Seminars and Events

ISI Natural Language Seminar

Prioritized training on points that are learnable, worth learning, and not yet learned

Event Details


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If you’re an outside visitor, please inform us at (nlg-seminar-host(at) beforehand so we’ll be aware of your attendance and let you in.

In-person attendance will be held in CR#689, remote attendees can log on via Zoom.

For more information on the NL Seminar series and upcoming talks, please visit: 

Training on web-scale data can take months. But much computation and time is wasted on redundant and noisy points that are already learnt or not learnable. To accelerate training, we introduce Reducible Holdout Loss Selection (RHO-LOSS), a simple but principled technique which selects approximately those points for training that most reduce the model’s generalization loss. As a result, RHO-LOSS mitigates the weaknesses of existing data selection methods: techniques from the optimization literature typically select” hard”(eg high loss) points, but such points are often noisy (not learnable) or less task-relevant. Conversely, curriculum learning prioritizes” easy” points, but such points need not be trained on once learned. In contrast, RHO-LOSS selects points that are learnable, worth learning, and not yet learnt. RHO-LOSS trains in far fewer steps than prior art, improves accuracy, and speeds up training on a wide range of datasets, hyperparameters, and architectures (MLPs, CNNs, and BERT). On the large web-scraped image dataset Clothing-1M, RHO-LOSS trains in 18x fewer steps and reaches 2% higher final accuracy than uniform data shuffling.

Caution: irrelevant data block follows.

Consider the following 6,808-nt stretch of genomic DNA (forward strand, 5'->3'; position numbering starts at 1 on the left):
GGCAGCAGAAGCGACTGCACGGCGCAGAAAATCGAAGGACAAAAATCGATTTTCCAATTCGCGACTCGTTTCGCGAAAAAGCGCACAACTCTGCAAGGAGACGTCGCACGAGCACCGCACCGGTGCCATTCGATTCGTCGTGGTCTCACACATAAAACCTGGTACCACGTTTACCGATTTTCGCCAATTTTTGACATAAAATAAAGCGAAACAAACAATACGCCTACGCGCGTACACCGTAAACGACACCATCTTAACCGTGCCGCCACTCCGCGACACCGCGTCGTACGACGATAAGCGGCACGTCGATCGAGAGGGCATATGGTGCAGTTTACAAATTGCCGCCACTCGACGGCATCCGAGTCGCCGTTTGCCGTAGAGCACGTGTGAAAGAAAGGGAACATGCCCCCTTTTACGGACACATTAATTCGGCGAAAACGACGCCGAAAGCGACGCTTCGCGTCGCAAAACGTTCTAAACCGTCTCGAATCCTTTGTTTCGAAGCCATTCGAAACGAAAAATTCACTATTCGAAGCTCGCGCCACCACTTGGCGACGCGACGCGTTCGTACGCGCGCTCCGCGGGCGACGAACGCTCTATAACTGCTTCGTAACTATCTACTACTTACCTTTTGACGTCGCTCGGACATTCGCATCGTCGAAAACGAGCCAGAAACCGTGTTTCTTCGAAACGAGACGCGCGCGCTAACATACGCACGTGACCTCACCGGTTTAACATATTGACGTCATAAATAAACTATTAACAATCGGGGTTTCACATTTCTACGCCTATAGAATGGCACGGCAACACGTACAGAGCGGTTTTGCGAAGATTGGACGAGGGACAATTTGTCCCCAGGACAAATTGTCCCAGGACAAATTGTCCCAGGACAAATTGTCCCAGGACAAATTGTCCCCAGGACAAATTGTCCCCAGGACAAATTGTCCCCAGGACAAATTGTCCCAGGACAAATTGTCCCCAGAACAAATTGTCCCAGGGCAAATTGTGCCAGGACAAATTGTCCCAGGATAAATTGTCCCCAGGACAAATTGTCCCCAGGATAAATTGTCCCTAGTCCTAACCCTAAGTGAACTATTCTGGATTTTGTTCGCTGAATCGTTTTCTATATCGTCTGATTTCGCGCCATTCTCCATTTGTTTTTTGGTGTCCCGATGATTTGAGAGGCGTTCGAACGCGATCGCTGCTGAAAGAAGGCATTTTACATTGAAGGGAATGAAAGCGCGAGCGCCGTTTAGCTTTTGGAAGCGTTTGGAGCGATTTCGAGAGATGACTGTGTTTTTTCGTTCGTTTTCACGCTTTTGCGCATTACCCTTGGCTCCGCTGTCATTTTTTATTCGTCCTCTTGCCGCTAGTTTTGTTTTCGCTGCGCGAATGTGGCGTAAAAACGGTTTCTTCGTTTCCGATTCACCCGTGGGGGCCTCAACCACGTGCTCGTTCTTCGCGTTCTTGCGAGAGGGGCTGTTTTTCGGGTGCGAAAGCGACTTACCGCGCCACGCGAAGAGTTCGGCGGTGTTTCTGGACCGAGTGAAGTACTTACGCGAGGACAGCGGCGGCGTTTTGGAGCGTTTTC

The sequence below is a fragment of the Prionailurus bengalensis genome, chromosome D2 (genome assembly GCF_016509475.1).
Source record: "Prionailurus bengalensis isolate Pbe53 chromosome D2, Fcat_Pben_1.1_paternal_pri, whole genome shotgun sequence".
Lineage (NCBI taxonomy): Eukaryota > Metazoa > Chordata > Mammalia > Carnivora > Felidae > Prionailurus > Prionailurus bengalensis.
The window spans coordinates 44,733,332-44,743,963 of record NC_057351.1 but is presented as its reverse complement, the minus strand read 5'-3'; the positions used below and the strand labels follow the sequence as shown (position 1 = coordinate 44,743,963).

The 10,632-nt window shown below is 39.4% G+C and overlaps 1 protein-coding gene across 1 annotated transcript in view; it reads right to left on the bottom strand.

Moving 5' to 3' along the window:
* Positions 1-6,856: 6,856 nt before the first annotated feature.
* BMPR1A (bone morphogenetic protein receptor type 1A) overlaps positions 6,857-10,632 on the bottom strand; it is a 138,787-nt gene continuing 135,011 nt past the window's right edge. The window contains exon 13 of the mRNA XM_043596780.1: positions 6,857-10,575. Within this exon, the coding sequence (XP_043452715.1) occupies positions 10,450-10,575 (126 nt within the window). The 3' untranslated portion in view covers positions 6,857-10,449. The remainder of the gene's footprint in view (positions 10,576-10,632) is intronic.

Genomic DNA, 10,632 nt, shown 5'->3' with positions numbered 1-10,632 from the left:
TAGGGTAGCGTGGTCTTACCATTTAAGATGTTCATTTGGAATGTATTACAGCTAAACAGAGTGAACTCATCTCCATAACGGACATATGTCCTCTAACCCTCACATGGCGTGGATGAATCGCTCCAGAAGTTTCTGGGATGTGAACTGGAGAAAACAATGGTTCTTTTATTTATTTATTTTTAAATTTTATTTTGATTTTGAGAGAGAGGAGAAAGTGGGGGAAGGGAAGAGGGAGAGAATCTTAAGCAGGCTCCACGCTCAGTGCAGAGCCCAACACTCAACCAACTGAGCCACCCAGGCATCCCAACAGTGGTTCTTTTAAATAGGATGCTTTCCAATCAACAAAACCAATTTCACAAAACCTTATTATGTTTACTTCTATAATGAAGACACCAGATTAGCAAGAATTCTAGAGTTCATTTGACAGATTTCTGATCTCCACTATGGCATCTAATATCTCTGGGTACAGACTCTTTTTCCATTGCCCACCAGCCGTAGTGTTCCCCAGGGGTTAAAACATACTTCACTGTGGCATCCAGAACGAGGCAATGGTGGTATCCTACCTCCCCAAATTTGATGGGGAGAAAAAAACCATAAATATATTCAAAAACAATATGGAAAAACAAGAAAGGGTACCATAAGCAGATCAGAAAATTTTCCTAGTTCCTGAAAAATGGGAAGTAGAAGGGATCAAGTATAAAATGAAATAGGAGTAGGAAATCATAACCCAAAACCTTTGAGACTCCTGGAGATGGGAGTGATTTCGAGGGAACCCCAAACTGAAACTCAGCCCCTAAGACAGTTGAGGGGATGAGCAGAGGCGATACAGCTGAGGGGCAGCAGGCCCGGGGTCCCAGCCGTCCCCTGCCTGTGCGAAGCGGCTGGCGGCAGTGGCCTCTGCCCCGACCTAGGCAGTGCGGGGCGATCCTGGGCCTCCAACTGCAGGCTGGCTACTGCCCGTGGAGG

Speaker Bio

Bio Sören Mindermann:

Sören is a final-year PhD student in machine learning at the University of Oxford, supervised by Yarin Gal. My interests in machine learning include how it scales, causal inference and statistical modeling, as well as robustly aligning machine learning models to adopt human wishes and value.

Bio Jan Brauner:

Jan is a PhD candidate in the Centre for Doctoral Training on Intelligent and Autonomous Machines and Systems (AIMS CDT), supervised by Yarin Gal. His current research interests include AI safety and applications of AI in medicine/biomedical research.

The recording for this NL Seminar talk will be posted on our USC/ISI YouTube page within 1-2 business days:

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